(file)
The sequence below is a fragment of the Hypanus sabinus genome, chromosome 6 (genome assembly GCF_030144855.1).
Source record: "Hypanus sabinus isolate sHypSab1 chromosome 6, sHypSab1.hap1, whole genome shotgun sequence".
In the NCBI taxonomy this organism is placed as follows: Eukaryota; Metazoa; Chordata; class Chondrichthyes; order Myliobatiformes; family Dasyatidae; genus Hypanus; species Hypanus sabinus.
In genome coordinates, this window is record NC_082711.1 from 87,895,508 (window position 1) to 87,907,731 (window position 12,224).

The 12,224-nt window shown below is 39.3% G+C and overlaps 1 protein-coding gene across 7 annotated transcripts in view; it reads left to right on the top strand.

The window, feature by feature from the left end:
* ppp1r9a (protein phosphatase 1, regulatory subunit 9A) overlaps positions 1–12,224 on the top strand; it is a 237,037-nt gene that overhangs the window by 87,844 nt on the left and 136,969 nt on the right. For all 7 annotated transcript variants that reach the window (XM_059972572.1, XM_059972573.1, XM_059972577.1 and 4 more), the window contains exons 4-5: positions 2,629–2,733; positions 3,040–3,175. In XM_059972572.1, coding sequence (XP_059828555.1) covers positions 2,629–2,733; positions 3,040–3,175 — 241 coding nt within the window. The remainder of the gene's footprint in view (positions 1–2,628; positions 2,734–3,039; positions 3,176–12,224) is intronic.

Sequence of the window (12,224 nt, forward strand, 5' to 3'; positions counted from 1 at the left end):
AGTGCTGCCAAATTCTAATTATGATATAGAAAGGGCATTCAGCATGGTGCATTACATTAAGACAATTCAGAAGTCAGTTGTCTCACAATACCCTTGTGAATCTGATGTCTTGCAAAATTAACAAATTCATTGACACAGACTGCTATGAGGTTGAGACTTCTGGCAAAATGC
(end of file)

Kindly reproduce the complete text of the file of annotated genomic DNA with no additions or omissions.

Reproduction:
The sequence below is a fragment of the Hypanus sabinus genome, chromosome 6 (genome assembly GCF_030144855.1).
Source record: "Hypanus sabinus isolate sHypSab1 chromosome 6, sHypSab1.hap1, whole genome shotgun sequence".
In the NCBI taxonomy this organism is placed as follows: Eukaryota; Metazoa; Chordata; class Chondrichthyes; order Myliobatiformes; family Dasyatidae; genus Hypanus; species Hypanus sabinus.
In genome coordinates, this window is record NC_082711.1 from 87,895,508 (window position 1) to 87,907,731 (window position 12,224).

The 12,224-nt window shown below is 39.3% G+C and overlaps 1 protein-coding gene across 7 annotated transcripts in view; it reads left to right on the top strand.

The window, feature by feature from the left end:
* ppp1r9a (protein phosphatase 1, regulatory subunit 9A) overlaps positions 1–12,224 on the top strand; it is a 237,037-nt gene that overhangs the window by 87,844 nt on the left and 136,969 nt on the right. For all 7 annotated transcript variants that reach the window (XM_059972572.1, XM_059972573.1, XM_059972577.1 and 4 more), the window contains exons 4-5: positions 2,629–2,733; positions 3,040–3,175. In XM_059972572.1, coding sequence (XP_059828555.1) covers positions 2,629–2,733; positions 3,040–3,175 — 241 coding nt within the window. The remainder of the gene's footprint in view (positions 1–2,628; positions 2,734–3,039; positions 3,176–12,224) is intronic.

Sequence of the window (12,224 nt, forward strand, 5' to 3'; positions counted from 1 at the left end):
AGTGCTGCCAAATTCTAATTATGATATAGAAAGGGCATTCAGCATGGTGCATTACATTAAGACAATTCAGAAGTCAGTTGTCTCACAATACCCTTGTGAATCTGATGTCTTGCAAAATTAACAAATTCATTGACACAGACTGCTATGAGGTTGAGACTTCTGGCAAAATGC